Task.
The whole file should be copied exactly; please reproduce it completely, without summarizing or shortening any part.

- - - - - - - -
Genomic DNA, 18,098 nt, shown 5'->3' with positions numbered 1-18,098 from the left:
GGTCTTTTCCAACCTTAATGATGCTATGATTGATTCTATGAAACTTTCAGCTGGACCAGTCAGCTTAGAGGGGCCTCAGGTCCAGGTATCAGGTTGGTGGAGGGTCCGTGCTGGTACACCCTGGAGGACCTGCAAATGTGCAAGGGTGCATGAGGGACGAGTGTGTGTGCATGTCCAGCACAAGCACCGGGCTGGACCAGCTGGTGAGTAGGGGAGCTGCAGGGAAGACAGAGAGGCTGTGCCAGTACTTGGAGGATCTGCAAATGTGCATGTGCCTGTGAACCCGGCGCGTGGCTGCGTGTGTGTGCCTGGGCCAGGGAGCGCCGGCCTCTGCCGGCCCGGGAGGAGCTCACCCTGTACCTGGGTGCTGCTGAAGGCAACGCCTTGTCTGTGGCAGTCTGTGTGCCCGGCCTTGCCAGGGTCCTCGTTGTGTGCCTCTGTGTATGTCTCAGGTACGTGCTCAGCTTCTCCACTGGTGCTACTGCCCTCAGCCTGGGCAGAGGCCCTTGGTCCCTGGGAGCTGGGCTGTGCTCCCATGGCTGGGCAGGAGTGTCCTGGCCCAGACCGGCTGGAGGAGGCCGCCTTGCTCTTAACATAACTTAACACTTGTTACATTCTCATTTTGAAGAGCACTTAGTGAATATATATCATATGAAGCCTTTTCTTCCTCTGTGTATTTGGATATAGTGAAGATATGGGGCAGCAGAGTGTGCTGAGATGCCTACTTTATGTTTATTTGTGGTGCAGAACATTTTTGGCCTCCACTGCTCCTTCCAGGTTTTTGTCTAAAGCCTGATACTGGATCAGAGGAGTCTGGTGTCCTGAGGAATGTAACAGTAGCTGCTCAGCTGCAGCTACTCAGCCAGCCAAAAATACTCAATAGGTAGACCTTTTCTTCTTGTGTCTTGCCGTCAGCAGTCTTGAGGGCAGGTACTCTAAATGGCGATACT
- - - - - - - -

Genomic DNA, 18,098 nt, shown 5'->3' with positions numbered 1-18,098 from the left:
GGTCTTTTCCAACCTTAATGATGCTATGATTGATTCTATGAAACTTTCAGCTGGACCAGTCAGCTTAGAGGGGCCTCAGGTCCAGGTATCAGGTTGGTGGAGGGTCCGTGCTGGTACACCCTGGAGGACCTGCAAATGTGCAAGGGTGCATGAGGGACGAGTGTGTGTGCATGTCCAGCACAAGCACCGGGCTGGACCAGCTGGTGAGTAGGGGAGCTGCAGGGAAGACAGAGAGGCTGTGCCAGTACTTGGAGGATCTGCAAATGTGCATGTGCCTGTGAACCCGGCGCGTGGCTGCGTGTGTGTGCCTGGGCCAGGGAGCGCCGGCCTCTGCCGGCCCGGGAGGAGCTCACCCTGTACCTGGGTGCTGCTGAAGGCAACGCCTTGTCTGTGGCAGTCTGTGTGCCCGGCCTTGCCAGGGTCCTCGTTGTGTGCCTCTGTGTATGTCTCAGGTACGTGCTCAGCTTCTCCACTGGTGCTACTGCCCTCAGCCTGGGCAGAGGCCCTTGGTCCCTGGGAGCTGGGCTGTGCTCCCATGGCTGGGCAGGAGTGTCCTGGCCCAGACCGGCTGGAGGAGGCCGCCTTGCTCTTAACATAACTTAACACTTGTTACATTCTCATTTTGAAGAGCACTTAGTGAATATATATCATATGAAGCCTTTTCTTCCTCTGTGTATTTGGATATAGTGAAGATATGGGGCAGCAGAGTGTGCTGAGATGCCTACTTTATGTTTATTTGTGGTGCAGAACATTTTTGGCCTCCACTGCTCCTTCCAGGTTTTTGTCTAAAGCCTGATACTGGATCAGAGGAGTCTGGTGTCCTGAGGAATGTAACAGTAGCTGCTCAGCTGCAGCTACTCAGCCAGCCAAAAATACTCAATAGGTAGACCTTTTCTTCTTGTGTCTTGCCGTCAGCAGTCTTGAGGGCAGGTACTCTAAATGGCGATACT